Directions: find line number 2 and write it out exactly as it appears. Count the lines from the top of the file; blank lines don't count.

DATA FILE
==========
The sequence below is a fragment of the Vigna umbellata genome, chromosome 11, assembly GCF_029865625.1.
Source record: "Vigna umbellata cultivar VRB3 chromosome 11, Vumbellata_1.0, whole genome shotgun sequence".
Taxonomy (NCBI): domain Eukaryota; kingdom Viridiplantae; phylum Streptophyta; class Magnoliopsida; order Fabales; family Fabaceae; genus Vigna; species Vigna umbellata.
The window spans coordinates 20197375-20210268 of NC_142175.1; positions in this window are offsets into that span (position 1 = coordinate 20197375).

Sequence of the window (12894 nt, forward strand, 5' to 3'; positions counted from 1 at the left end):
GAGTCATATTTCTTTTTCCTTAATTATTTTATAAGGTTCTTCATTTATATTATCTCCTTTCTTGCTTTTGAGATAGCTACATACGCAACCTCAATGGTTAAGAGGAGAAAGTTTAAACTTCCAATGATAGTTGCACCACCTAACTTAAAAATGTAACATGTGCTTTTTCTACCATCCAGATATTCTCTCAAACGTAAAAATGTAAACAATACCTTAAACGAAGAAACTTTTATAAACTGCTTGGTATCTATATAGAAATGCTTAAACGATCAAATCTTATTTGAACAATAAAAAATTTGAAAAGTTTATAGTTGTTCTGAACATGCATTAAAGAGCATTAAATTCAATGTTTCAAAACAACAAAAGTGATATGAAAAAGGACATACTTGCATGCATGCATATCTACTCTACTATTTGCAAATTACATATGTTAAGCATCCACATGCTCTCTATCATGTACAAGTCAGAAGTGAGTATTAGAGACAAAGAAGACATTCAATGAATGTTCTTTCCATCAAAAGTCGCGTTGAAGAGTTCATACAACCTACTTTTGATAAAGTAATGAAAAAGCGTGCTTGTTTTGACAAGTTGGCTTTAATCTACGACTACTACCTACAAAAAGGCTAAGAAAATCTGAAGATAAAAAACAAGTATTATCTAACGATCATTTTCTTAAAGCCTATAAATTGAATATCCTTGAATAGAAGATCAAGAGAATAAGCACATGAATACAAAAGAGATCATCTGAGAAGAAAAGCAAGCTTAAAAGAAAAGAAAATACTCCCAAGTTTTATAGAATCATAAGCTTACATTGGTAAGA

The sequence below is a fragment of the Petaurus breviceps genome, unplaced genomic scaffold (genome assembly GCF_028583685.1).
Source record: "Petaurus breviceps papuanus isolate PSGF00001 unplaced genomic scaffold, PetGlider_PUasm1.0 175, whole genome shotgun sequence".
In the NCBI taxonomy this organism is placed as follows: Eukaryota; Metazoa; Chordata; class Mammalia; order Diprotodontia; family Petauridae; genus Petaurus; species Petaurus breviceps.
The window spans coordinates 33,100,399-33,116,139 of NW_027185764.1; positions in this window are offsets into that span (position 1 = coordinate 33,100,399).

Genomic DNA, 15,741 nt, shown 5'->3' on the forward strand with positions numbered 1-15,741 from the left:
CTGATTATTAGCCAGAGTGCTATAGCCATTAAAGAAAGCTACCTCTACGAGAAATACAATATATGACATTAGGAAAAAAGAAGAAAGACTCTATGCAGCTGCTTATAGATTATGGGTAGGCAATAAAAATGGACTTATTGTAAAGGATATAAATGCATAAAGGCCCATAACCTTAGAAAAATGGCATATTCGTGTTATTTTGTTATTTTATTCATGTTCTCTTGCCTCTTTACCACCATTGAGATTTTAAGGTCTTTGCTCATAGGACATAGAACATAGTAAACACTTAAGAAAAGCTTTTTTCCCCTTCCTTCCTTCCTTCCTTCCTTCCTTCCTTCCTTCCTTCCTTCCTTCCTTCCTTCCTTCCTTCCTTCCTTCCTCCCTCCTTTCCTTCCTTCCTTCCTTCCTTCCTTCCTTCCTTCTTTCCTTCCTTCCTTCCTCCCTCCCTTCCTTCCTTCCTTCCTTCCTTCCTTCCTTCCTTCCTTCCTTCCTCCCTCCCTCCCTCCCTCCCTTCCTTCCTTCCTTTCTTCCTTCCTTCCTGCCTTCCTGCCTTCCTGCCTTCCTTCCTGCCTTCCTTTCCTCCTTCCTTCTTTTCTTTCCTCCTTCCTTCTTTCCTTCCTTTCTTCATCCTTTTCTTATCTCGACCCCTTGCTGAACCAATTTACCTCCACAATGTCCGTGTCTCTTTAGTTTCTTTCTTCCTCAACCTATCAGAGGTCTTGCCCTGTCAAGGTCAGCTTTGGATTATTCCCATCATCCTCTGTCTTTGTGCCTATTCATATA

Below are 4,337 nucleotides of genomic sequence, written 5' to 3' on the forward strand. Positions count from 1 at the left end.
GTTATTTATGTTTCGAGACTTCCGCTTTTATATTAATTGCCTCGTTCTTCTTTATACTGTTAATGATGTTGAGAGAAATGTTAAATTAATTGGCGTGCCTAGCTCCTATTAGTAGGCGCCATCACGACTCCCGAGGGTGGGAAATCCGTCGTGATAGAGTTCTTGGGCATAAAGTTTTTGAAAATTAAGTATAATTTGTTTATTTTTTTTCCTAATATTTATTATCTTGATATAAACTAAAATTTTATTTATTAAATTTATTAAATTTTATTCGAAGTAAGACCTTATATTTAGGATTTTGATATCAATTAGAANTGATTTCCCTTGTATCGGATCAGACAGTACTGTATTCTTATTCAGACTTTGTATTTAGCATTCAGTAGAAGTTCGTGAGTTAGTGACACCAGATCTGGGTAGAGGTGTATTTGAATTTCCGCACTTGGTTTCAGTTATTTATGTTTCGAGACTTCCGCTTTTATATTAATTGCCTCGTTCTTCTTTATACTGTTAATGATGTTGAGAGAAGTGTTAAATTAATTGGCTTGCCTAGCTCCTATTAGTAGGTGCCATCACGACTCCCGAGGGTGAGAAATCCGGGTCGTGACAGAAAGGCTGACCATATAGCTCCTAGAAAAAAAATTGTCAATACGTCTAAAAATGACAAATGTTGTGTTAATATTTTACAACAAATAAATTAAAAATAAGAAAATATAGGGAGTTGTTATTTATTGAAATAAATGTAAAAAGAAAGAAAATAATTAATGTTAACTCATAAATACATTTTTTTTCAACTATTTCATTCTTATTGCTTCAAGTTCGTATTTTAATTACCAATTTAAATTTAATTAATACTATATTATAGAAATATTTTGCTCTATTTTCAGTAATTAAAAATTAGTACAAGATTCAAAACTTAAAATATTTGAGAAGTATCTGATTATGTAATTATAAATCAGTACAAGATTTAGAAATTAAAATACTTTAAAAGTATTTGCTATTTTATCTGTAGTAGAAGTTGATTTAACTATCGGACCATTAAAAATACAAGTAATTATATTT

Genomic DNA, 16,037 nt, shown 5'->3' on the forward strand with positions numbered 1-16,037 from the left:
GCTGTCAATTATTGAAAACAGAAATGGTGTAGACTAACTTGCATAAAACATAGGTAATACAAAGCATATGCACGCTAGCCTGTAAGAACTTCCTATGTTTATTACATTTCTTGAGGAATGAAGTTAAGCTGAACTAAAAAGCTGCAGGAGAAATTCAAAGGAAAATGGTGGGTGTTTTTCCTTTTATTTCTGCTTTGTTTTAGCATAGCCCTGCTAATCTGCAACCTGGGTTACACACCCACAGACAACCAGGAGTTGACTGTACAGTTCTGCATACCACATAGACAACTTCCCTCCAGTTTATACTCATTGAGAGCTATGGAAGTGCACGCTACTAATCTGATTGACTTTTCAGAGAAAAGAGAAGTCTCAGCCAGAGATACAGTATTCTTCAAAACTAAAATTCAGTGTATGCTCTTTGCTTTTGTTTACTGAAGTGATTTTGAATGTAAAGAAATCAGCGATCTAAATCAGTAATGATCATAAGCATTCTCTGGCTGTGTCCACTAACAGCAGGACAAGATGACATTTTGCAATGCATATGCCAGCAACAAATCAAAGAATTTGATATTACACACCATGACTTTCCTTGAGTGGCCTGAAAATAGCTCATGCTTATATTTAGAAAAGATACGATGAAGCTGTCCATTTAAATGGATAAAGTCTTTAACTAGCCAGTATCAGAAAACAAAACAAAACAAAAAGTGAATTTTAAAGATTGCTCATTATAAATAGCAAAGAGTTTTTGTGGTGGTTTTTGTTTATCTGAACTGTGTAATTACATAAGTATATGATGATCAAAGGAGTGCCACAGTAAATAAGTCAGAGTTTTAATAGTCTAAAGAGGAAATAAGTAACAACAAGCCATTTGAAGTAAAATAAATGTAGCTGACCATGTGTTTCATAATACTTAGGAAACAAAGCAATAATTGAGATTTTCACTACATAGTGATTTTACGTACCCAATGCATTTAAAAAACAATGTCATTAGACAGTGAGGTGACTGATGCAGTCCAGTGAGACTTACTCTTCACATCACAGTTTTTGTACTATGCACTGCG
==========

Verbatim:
Source record: "Vigna umbellata cultivar VRB3 chromosome 11, Vumbellata_1.0, whole genome shotgun sequence".